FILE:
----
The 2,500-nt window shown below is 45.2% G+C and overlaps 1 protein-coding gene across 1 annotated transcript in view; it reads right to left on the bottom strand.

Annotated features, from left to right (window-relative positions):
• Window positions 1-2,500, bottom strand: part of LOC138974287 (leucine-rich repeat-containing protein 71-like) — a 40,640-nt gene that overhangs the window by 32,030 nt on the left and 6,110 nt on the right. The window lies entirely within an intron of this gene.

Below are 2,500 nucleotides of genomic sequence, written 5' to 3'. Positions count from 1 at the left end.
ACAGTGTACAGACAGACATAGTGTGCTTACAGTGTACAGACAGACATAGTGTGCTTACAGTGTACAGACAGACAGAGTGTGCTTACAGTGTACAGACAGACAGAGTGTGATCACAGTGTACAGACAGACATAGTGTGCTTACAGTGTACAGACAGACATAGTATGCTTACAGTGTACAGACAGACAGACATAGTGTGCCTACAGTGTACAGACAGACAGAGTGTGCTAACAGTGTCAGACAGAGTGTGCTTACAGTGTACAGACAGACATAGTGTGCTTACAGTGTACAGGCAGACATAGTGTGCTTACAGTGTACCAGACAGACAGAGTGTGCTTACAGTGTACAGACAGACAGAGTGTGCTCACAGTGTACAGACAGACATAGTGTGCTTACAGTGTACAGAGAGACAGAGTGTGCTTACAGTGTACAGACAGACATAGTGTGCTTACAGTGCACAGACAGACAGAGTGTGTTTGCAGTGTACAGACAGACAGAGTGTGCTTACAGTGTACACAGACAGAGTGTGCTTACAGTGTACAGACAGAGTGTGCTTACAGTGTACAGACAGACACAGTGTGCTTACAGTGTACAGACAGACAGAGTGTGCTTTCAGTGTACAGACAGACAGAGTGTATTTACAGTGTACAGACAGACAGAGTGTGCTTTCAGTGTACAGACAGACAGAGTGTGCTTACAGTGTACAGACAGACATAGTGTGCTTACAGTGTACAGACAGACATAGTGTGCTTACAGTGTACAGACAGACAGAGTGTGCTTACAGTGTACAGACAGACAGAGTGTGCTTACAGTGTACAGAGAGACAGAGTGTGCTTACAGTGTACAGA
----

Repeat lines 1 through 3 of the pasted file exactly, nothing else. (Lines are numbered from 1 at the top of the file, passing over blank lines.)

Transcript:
The 2,500-nt window shown below is 45.2% G+C and overlaps 1 protein-coding gene across 1 annotated transcript in view; it reads right to left on the bottom strand.

Annotated features, from left to right (window-relative positions):
• Window positions 1-2,500, bottom strand: part of LOC138974287 (leucine-rich repeat-containing protein 71-like) — a 40,640-nt gene that overhangs the window by 32,030 nt on the left and 6,110 nt on the right. The window lies entirely within an intron of this gene.